Amazement

Already through our reading of the gospel (which means “good news”) of John we have seen Jesus through the eyes of John the Baptizer, Nicodemus (a member of the Jewish ruling council), and a Samaritan women. To John the Baptizer, Jesus is the Messiah (translated ‘Christ’ in greek… the annointed one), the one who will baptize with the Holy Spirit. Jesus told Nicodemus that He is the only one who who can speak of heavenly things for He has been there (John 3:12-13). He also spoke of everyones need to be re-born of the Spirit. The Samaritan woman sees that Jesus is a Prophet and Jesus reveals to her that He is more than that, but the Messiah. In the Spirit and in the Truth, one day those who believe will worship, and it will not be focused on holy places.

Jesus is truly amazes people by His presence, speach and healings. This week you are encouraged to read chapters 5 & 6. What amazing discoveries do you find about in Jesus? This Sunday, we will focus on John 5:16-30. May the Lord reveal to us the true nature of Jesus and dispell any myths.

End of Self

We’ve heard of ‘coming to the end of your rope.’  Have you ever felt like you were coming to the end of self?  People are taking every bit of you; your childrenask a little of you; your spouse asks a little of you; your friends…, neighbors…, work…, etc.  Well, in the passage we will look at on Sunday, February 27, Jesus seems to press these boundries.  If you are frazzled or have ever been ‘at the end of self,’ meditate on this passage and I hope you find your “self” in worship.

Luke 6:27-31    “But I tell you who hear me: Love your enemies, do good to those who hate you, 28bless those who curse you, pray for those who mistreat you. 29If someone strikes you on one cheek, turn to him the other also. If someone takes your cloak, do not stop him from taking your tunic. 30Give to everyone who asks you, and if anyone takes what belongs to you, do not demand it back. 31Do to others as you would have them do to you.”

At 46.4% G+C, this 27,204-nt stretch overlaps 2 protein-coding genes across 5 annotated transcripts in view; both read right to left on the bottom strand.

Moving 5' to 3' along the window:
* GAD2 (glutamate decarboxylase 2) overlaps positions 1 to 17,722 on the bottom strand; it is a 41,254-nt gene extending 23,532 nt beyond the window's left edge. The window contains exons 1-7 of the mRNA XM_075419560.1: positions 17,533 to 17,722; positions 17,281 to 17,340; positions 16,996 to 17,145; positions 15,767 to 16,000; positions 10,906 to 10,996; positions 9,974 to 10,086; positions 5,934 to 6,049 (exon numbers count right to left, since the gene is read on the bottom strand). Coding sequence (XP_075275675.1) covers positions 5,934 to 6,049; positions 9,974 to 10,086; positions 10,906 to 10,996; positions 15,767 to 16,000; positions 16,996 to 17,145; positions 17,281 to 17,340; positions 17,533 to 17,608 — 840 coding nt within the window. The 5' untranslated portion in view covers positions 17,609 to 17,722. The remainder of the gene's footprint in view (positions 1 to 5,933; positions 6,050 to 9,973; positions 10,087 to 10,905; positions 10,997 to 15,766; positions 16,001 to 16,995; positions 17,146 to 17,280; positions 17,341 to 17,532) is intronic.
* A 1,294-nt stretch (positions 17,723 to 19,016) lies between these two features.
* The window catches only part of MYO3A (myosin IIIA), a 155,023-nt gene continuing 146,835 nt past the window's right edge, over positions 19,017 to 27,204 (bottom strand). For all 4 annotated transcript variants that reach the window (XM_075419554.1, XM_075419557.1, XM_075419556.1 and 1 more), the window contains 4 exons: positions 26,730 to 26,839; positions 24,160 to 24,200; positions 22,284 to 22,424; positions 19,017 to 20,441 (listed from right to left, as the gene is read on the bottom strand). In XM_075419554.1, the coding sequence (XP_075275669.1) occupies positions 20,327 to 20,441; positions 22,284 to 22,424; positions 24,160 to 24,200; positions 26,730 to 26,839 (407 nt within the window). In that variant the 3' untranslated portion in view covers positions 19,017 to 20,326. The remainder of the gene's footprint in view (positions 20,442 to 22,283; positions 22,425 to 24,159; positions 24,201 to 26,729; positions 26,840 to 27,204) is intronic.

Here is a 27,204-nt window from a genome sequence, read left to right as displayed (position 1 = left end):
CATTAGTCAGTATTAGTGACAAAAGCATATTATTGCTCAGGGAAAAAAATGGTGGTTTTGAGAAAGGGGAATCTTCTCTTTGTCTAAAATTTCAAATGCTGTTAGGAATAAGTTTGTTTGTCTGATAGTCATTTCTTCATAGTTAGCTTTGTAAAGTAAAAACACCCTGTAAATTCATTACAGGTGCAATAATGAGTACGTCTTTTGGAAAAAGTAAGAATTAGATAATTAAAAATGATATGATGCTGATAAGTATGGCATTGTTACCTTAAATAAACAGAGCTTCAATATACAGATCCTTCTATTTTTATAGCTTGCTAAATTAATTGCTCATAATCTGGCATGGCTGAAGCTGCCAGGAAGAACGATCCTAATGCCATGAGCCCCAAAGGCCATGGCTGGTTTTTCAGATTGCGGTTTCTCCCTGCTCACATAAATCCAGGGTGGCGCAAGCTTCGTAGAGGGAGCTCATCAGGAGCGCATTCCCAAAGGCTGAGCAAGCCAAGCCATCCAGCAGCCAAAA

Beginning Small, Loving Large

This Sunday (2/20/2011) we will read from what is essentially an essay about Jesus’ life by writer identified by the name Mark.  Specifically, Jesus use of the parable of the mustard seed.  Jesus told these parable to convey good news to His hears, “as much as they could understand.”  It was to His followers that He explained it more fully.  What kingdom quality is Jesus trying to convey to the crowd?  Why is this good news?  What questions about the parable would you have for Jesus is you wanted a better understanding? 

Mark 4:30-34

30Again he said, “What shall we say the kingdom of God is like, or what parable shall we use to describe it? 31It is like a mustard seed, which is the smallest seed you plant in the ground. 32Yet when planted, it grows and becomes the largest of all garden plants, with such big branches that the birds of the air can perch in its shade.”
33With many similar parables Jesus spoke the word to them, as much as they could understand. 34He did not say anything to them without using a parable. But when he was alone with his own disciples, he explained everything.

How Does It Grow?

This Sunday (2/13/11) we will look at an interesting parable which Jesus doesn’t interprete.  It’s been viewed as personal spiritual growth to church growth to God’s kingdom growth.  Who do you think the sower is?  What does “growth” look like?  How have you grown in Christ in the last 6 months?  I hope to see you Sunday when we wrestle with these questions and more.

Mark 4:26-29 NIV